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I'm Getting a Little Sick Over Televsion Science Shows

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Author Topic: I'm Getting a Little Sick Over Televsion Science Shows  (Read 515 times)
Bad Penny
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« on: March 28, 2011, 03:14:17 am »

I've frequently complained about the accuracy of the information presented via science television programming.  Well, here I go again:

A while back, I saw a science program(me) on television that referred to the North American Great Lakes as "Inland Oceans".  As one born in the Great Lakes region, I was massively ticked by that statement.  An ocean is created by means of volcanic seafloor spreading.  Oceans surround and divide continents.  If you want to know what a true inland ocean is, look at the Mediterranean Sea, not at the Great Lakes.  The Great Lakes are, essentially, river valleys inundated in certain places that were squished into large basins by glaciation.  Look at a map: all of the Great Lakes except Lake Michigan constitute inundations along the course of the St. Laurence River, while Lake Michigan follows an old course of the Mississippi River (which I believe, but cannot yet prove, to have run northward, and to have been a tributary of the St. Laurence during the period of the supercontinent Pangea, fed by snowmelt from what was then an alpine mountain range which has since been whittled down into today's Ozark Mountains).  These lakes consist of fresh water, which flows in a single direction by means of a definite gravity-driven current, both of which properties are typical of rivers, as opposed to the known properties of oceans (ee. gg.: salt water, solar-heating-driven currents which create rivers within oceans, with slower-moving ocean water serving as their banks, whereas the Great Lakes clearly have dry land for banks).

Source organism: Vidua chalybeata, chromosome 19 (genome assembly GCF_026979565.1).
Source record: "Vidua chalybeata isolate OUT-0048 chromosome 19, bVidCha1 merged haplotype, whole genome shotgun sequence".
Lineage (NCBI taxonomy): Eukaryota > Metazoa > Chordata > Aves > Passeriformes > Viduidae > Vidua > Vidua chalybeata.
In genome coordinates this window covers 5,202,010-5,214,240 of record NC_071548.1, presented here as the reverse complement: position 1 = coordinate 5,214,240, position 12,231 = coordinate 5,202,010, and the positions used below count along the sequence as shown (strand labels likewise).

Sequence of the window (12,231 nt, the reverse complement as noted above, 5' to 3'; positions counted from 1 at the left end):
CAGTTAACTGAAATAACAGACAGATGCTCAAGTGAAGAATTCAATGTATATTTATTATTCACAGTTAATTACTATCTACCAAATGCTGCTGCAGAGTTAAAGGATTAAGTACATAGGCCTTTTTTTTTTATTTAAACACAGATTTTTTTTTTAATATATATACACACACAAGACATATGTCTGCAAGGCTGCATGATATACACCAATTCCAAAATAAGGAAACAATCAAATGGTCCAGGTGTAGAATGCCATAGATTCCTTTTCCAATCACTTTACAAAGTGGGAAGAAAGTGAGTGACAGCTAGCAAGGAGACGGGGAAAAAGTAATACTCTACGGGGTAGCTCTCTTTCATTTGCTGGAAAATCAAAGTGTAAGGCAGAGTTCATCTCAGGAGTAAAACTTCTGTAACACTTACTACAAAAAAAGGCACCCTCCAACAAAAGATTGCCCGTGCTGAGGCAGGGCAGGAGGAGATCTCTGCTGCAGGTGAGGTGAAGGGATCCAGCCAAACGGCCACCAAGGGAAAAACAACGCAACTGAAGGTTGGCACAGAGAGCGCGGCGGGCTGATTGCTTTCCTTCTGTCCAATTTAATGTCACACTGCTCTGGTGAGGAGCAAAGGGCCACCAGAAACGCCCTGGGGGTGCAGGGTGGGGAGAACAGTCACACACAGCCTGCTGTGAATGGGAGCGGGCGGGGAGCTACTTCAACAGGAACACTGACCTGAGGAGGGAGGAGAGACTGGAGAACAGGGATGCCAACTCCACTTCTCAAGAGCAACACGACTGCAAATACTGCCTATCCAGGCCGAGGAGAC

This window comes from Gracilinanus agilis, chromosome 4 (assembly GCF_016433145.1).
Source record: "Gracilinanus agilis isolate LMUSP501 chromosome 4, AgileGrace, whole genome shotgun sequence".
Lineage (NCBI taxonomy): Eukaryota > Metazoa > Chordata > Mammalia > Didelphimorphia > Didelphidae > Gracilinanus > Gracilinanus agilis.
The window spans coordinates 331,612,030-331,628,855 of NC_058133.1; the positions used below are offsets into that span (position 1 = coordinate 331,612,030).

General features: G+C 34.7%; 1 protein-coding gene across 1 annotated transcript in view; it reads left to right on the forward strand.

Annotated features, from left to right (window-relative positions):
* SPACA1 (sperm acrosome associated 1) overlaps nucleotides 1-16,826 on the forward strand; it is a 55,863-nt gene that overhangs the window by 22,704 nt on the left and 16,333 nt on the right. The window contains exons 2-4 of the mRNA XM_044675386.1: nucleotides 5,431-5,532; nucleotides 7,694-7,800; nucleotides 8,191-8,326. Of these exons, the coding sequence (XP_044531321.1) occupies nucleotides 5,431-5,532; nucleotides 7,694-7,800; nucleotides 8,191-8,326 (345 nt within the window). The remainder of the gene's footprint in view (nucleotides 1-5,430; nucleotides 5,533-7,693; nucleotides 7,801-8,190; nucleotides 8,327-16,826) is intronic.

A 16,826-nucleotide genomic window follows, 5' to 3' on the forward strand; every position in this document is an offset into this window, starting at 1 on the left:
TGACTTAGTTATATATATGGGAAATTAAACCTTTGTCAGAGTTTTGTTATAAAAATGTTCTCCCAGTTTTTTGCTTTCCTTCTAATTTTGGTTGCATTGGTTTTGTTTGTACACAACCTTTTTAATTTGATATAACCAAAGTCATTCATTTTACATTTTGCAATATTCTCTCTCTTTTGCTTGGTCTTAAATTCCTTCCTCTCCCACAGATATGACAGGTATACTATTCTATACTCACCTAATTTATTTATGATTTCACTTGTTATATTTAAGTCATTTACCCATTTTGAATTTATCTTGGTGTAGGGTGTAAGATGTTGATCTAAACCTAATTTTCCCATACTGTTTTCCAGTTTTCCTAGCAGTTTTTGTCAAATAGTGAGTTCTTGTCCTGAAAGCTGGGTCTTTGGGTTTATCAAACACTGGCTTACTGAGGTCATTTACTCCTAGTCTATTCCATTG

By the way, the North Sea and the English Channel are also flooded river valleys (I'm currently looking for an oceanographic map which can show me the "hump" in the floor of the North Sea which once served as a continental divide, while realizing the fact that such a search may be futile, as, when I was a child growing up in Milwaukee, I lived within easy bicycle distance of the continental divide between the St. Laurence and Mississippi drainage basins, which was a barely noticeable elevated piece of land which I had a hard time finding even after I'd learned its approximately location).

Any other ideas?


EDIT:  Found it!  If you look at a hydrographic map of Europe, you'll see that the Gulf of Bothnia and the Gulf of Finland, back when they were river valleys (they are now filled with sea water, and are, therefor, no longer rivers) were tributaries of the Baltic Sea, which, in turn, flowed out through the Kattegat and Skagerrak, then northward along the Norwegian Deep and out into the Norwegian Sea (VERY powerful flow, as ocean-floor mountain ranges have a groove cut into them continuing the direction of flow from the Norwegian Deep.)  The Continental Divide is a slight rise generally paralleling the eastern coast of Great Britain.
« Last Edit: March 29, 2011, 03:37:59 am by Bad Penny » Report Spam   Logged

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« Reply #1 on: July 10, 2011, 08:54:24 pm »

First you have to clear your mind of all that you have been taught, everything was a lie. Now think the opposite of what you where told and start there and you will start to understand.
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What to you believe and who told you that?
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